Fox Creek quakes linked to volume and location of hydraulic fracturing
Study is the first to identify specific factors causing seismic activity in Alberta’s Duvernay play.
By JENNIFER-ANNE PASCOE
The volume of hydraulic fracturing fluid and the location of well pads control the occurrence and frequency of measurable earthquakes, new research from the Alberta Geological Survey and the University of Alberta shows.
Ryan Schultz has been studying earthquakes in the Fox Creek, Alta., area since they started in December 2013. The seismologist, who works with the Alberta Geological Survey and the U of A, wanted to better understand what was causing the quakes.
Schultz and his colleagues found that when increased volumes were injected in susceptible locations with a nearby slip-ready fault, it transmits extra pressure to the fault line, leading to more numerous measurable earthquakes.
But as Schultz explained, it’s not as simple as more volume equals more earthquakes, a link that scientists have long identified in the practice of hydraulic fracturing dating back to the 1950s. There is another factor at play in the Fox Creek area, and it’s all about location.
“If there is a pre-existing fault, but you’re not connected to it by some sort of fluid pathway, you can hydraulically fracture the formation and you’re probably not going to cause a significant earthquake,” he said. “It’s conceptually quite simple, but actually determining those things underground is really hard to do in practice.”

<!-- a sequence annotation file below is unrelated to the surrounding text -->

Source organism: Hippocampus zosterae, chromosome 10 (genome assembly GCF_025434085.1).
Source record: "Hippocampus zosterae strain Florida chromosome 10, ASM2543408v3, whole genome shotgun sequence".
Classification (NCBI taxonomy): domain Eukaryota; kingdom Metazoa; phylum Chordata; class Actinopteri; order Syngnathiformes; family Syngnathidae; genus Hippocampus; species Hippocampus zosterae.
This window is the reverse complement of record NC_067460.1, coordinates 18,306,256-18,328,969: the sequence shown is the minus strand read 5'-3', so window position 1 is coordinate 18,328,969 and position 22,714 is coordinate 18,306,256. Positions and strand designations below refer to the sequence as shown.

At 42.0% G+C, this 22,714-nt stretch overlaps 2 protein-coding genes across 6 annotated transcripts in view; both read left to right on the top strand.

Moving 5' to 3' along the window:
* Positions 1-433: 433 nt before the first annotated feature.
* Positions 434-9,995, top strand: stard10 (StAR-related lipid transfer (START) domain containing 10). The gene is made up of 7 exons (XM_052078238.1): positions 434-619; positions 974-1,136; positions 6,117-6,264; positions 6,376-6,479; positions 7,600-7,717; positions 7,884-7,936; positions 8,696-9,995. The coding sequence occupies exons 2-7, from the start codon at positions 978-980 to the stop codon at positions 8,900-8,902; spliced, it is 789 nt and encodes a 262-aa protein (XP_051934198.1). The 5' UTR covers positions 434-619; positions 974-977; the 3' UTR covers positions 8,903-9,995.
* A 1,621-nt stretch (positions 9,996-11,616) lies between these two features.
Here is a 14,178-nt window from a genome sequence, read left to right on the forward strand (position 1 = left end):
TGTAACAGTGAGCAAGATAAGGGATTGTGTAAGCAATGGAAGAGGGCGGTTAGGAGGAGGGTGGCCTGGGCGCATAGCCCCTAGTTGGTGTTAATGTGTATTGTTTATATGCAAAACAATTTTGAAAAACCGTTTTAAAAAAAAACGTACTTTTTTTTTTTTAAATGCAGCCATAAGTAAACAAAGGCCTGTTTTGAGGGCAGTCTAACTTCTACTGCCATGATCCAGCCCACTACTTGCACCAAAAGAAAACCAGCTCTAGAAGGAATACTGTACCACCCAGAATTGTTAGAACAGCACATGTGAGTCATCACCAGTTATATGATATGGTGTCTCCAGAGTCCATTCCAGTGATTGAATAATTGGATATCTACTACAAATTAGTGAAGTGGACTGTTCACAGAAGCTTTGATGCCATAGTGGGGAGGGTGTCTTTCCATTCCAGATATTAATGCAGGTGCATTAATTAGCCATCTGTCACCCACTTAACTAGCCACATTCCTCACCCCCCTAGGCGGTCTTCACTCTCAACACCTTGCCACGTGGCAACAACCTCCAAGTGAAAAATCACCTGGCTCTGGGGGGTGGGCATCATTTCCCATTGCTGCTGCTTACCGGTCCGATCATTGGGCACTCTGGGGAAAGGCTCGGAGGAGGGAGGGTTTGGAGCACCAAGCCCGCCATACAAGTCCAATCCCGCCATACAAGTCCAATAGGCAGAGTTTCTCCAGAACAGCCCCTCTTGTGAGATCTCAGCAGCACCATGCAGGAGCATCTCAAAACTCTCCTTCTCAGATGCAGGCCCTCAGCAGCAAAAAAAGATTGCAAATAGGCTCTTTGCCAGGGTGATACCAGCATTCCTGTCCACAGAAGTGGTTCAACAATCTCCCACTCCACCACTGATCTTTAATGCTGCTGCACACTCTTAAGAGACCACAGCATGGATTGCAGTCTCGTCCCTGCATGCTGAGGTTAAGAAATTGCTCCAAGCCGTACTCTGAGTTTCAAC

Since 2013, there has been a marked increase in the rate of earthquakes near Fox Creek, ranging up to magnitude 4 on the Richter scale. And though other research has pointed to industry activity as contributing to the quakes, this study is the first to identify specific factors causing seismic activity.
Schultz said the next steps for the scientists are to build on these findings to better understand the geological factors occurring in this concentrated area of the Duvernay formation, with the future goal of better predicting the best places to conduct hydraulic fracturing where it is least likely to cause these earthquakes.
To answer these questions, the U of A alumnus continues to work with Jeff Gu, geophysics professor in the Department of Physics and Schultz’s former graduate supervisor, along with colleagues at the Alberta Geological Survey.
“We want to characterize everything we can about these earthquakes so we can describe them in as much detail as possible,” said Schultz. “But when you answer questions, more questions come up.”
“Hydraulic Fracturing Volume Is Associated With Induced Earthquake Productivity in the Duvernay Play” will be published in the Jan. 19 issue of Science.